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On June 30, 1948, AT&T Bell Labs unveiled the transitor to the world, creating a spark of explosive economic growth that would lead into the Information Age. William Shockley led a team of researchers, including Walter Brattain and John Bardeen, who invented the device. Like the existing triode vacuum tube device, the transistor could amplify signals and switch currents on and off, but the transistor was smaller, cheaper, and more efficient. Moreover, it could be integrated with millions of other transistors onto a single chip, creating the integrated circuit at the heart of modern computers.
Today, most transistors are being manufactured with a minimum feature size of 60-90nm--roughly 200-300 atoms. As the push continues to make devices even smaller, researchers must account for quantum mechanical effects in the device behavior. With fewer and fewer atoms, the positions of impurities and other irregularities begin to matter, and device reliability becomes an issue. So rather than shrink existing devices, many researchers are working on entirely new devices, based on carbon nanotubes, spintronics,
molecular conduction, and other nanotechnologies.
Learn more about transistors from the many resources on this site, listed below. Use our simulation tools to simulate performance characteristics for your own devices.
Illinois ECE 440: MOS Field-Effect Transistor Homework
28 Jan 2010 | | Contributor(s):: Mohamed Mohamed
This homework covers Output Characteristics and Mobility Model of MOSFETs.
Illinois ECE 440: Photodiodes Homework
This homework covers Current and Voltage in an Illuminated Junction, Solar Cells, and PN Junction Simulation.
Illinois ECE 440: PN Junction Homework
This homework covers P-N junctions in equilibrium, contact potential, and Space Charge at a Junction.
Illinois ECE 440: Solid State Electronic Devices Homework Assignments (Fall 2009)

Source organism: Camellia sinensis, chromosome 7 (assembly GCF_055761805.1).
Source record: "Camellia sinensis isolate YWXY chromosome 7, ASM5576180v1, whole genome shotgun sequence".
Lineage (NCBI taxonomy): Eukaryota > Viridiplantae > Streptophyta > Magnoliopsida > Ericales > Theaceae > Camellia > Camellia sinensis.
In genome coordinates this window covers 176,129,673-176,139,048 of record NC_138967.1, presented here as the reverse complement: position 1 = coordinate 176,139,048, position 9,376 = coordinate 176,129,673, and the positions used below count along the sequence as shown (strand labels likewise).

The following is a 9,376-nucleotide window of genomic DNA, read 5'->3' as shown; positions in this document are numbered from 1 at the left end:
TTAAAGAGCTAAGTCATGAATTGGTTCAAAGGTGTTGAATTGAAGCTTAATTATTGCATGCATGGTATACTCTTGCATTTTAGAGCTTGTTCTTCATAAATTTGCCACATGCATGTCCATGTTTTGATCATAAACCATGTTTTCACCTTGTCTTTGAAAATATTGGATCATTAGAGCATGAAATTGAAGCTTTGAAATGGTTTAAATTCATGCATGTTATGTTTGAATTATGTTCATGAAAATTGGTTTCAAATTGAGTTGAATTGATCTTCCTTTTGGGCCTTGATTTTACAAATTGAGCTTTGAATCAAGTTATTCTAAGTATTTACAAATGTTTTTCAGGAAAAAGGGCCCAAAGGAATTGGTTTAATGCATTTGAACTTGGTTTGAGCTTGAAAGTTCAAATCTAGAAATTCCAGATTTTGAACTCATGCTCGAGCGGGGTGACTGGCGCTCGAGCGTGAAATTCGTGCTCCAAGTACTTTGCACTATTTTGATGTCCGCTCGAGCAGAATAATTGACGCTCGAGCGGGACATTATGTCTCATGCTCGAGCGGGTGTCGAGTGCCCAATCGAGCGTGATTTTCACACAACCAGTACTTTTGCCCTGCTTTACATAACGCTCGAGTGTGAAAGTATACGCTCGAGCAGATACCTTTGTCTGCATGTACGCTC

Homework assignments for the Fall 2009 teaching of Illinois ECE 440: Solid State Electronic Devices.
Nanoelectronic Modeling: From Quantum Mechanics and Atoms to Realistic Devices
25 Jan 2010 | | Contributor(s):: Gerhard Klimeck
The goal of this series of lectures is to explain the critical concepts in the understanding of the state-of-the-art modeling of nanoelectronic devices such as resonant tunneling diodes, quantum wells, quantum dots, nanowires, and ultra-scaled transistors. Three fundamental concepts critical to...
Simulation of laser devices with ActiveMedia nanophotonics tool (ACME NPDS)
This tutorial is intended to demonstrate how to build a device and analyze its optical properties and lasing behavior.
Illinois ME 498 Introduction of Nano Science and Technology, Lecture 25: Nanomaterials and Devices for Solar Energy
29 Dec 2009 | | Contributor(s):: Nick Fang, Omar N Sobh
Nanomaterials and Devices for Solar EnergyTopics: Approaches: Breathing Membrane Continuous Operation Fuel Cell Water Management ElectroKinetic Nanobattery EDL Capacitators Laminar Flow Based Micro Fuel Cells The Energy in Sunlight Solar Energy Utilization Discovery of photovoltaic effect...
Illinois ME 498 Introduction of Nano Science and Technology, Lecture 23: Nanomaterials and Devices for Energy Conversion I
28 Dec 2009 | | Contributor(s):: Nick Fang, Omar N Sobh
Nanomaterials and Devices for Energy ConversionTopics: Overview of Actuators at Nanoscale Electrostatic Actuators Piezo-Actuators Surface Acoustic Wave Motors Actuator Selection Electrochemical Actuators Solid State Electrochemical Actuator Electrochemical nano-actuator Electrochemical...